There I was, innocently listening to my iPod while on the long ride home, when up popped Child In Time from Deep Purple’s album In Rock. Instantly – instantly – I was transported back to the very room in which I first heard this in 1975, as an impressionable thirteen-year-old, when played this by a knowing classmate.
Back in 2010, I scrubbed out of shuffle mode to hear the whole album, from the insane explosive bombast of Speed King to the final meltdown at the end of Hard Lovin’ Man.
This was the sound of a band who, after three years footling around with an ill-matched line-up and cover versions of Neil Diamond songs, had finally got their act together, and, for me, invented heavy rock. Ritchie Blackmore’s tremelo dives fused with the brutal assault of Jon Lord’s Hammond (played very loudly through a Marshall stack) to create a sonic monolith – a sound often imitated, never mastered. The bands inspired by DP made the mistake of copying the guitar, thinking that it was overdriven and distorted, but it’s not. Blackmore’s guitar was, mostly, squeaky clean, as guitars usually were in the mid-60s. The distortion comes from a Hammond organ blasting through guitar amplifiers plainly not built for the purpose – and Roger Glover’s earthshakingly, outrageously overdriven bass.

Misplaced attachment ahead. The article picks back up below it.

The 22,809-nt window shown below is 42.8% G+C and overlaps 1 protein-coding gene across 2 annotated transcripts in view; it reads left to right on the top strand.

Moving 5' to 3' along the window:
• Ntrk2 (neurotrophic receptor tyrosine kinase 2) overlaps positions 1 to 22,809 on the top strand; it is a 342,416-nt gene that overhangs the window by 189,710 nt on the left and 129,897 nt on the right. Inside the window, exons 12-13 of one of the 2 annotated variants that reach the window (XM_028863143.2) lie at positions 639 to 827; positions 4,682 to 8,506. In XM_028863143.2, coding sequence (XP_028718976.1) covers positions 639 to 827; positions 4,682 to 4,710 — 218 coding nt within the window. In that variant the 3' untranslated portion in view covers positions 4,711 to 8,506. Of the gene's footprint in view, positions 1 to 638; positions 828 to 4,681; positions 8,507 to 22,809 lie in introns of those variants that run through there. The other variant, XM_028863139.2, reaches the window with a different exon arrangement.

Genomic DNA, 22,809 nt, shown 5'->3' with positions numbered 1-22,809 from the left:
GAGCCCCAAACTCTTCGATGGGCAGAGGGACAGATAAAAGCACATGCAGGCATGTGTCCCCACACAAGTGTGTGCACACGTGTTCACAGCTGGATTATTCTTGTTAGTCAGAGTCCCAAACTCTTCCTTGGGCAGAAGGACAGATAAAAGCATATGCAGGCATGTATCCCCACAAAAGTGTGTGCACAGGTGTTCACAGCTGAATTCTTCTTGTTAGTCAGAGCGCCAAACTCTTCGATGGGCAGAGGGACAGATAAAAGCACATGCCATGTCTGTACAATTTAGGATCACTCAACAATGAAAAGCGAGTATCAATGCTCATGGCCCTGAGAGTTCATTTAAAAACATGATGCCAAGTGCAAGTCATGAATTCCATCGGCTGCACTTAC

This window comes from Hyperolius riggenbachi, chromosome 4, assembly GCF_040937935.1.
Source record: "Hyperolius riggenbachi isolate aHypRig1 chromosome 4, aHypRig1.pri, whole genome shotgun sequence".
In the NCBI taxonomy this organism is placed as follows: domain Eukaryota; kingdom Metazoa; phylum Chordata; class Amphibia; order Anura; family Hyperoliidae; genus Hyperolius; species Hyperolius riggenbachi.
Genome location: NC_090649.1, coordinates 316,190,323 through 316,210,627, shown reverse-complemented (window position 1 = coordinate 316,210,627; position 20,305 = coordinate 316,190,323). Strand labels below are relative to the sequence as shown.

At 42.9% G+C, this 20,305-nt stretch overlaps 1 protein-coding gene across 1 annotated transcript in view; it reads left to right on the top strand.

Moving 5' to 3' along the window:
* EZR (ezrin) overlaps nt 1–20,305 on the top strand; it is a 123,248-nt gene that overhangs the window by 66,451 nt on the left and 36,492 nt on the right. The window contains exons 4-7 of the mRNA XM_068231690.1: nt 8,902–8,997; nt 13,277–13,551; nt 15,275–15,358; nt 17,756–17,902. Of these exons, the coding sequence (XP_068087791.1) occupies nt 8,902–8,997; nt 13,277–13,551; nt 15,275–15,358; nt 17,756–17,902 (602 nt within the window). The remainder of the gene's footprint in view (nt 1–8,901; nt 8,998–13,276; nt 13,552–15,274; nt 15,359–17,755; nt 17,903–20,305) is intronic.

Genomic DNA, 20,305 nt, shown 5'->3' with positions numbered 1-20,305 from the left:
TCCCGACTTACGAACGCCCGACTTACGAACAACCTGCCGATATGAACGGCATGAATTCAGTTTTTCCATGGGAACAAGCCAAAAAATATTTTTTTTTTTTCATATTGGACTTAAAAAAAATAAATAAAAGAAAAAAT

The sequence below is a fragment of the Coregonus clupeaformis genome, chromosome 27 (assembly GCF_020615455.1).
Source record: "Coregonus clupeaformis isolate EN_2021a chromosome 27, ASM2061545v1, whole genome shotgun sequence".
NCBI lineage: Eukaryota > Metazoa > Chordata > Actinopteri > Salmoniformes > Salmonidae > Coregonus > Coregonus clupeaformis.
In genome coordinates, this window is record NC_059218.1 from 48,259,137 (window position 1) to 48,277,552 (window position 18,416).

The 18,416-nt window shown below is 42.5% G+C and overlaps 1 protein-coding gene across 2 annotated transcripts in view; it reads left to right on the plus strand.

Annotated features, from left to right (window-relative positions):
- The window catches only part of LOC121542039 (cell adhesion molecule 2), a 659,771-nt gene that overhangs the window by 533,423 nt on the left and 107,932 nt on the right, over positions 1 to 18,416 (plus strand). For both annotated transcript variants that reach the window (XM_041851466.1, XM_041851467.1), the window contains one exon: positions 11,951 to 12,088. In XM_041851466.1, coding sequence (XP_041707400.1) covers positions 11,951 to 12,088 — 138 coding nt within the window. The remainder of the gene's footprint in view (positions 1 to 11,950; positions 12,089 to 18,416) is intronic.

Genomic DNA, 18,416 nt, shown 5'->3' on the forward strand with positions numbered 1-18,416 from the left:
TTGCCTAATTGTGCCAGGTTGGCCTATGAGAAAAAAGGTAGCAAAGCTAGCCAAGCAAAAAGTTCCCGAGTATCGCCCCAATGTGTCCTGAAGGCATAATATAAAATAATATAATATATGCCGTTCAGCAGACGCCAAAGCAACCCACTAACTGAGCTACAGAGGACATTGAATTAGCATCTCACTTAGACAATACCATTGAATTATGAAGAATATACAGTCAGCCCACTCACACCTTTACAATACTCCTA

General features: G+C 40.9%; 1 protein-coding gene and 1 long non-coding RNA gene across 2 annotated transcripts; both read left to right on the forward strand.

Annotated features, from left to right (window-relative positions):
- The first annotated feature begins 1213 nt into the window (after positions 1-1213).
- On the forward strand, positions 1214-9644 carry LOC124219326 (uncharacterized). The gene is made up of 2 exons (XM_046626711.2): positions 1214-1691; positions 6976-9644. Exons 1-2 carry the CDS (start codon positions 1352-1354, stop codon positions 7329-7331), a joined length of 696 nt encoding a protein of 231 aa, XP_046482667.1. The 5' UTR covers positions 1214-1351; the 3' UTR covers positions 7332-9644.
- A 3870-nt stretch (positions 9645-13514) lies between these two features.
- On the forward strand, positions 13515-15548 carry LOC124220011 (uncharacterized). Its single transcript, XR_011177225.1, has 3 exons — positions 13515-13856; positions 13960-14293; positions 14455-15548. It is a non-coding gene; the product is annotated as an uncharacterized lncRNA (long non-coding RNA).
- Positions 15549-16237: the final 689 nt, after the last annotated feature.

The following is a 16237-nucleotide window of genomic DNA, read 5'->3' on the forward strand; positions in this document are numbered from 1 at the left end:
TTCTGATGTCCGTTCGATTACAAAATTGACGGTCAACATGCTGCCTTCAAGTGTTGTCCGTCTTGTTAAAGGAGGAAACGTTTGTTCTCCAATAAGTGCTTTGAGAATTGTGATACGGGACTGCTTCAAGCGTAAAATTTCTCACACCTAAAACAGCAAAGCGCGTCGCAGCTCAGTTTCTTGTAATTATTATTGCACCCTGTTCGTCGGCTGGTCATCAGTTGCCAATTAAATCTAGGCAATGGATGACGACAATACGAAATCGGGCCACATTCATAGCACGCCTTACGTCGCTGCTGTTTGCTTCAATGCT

I realized that this record had been made in 1970 – forty years ago – yet it still sounded as fresh as a daisy. I opined on Facebook that Deep Purple In Rock was and is the finest rock album ever made. Naturally, one rose to challenge this claim, and it was my friend and occasional bandmate Mr. A. G. of King’s Lynn, ace guitarist and prime mover behind Stone Pony – who asserted that far from the mighty Purple, the best rock album ever made was Strictly Personal by Captain Beefheart and his Magic Band, a record of whose existence I had been unaware. Mr A. G. emailed me a couple of tracks and … well, they didn’t do anything for me.
So, what is it that shapes our opinions in this most crucial theatre of human experience? Just what is it that makes today’s homes so different, so appealing?
Early experience appears to be the key. Mr A. G. recalls that he heard Strictly Personal at the age of ten. The record belonged to the older brother of a friend, and he heard it on his friend’s radiogram. After that first exposure, he saved his pocket money furiously until he could buy his own copy. Perhaps, had he not been so exposed, he’d have fallen for some other combo. He recalls that ‘he’d never heard anything like it’ – and that was precisely my own feeling on first hearing Deep Purple in Rock.
Mr. A. G. became a professional guitarist. In due course I took up keyboards, specializing in … rock organ. How these chance experiences of youth so shape our entire lives.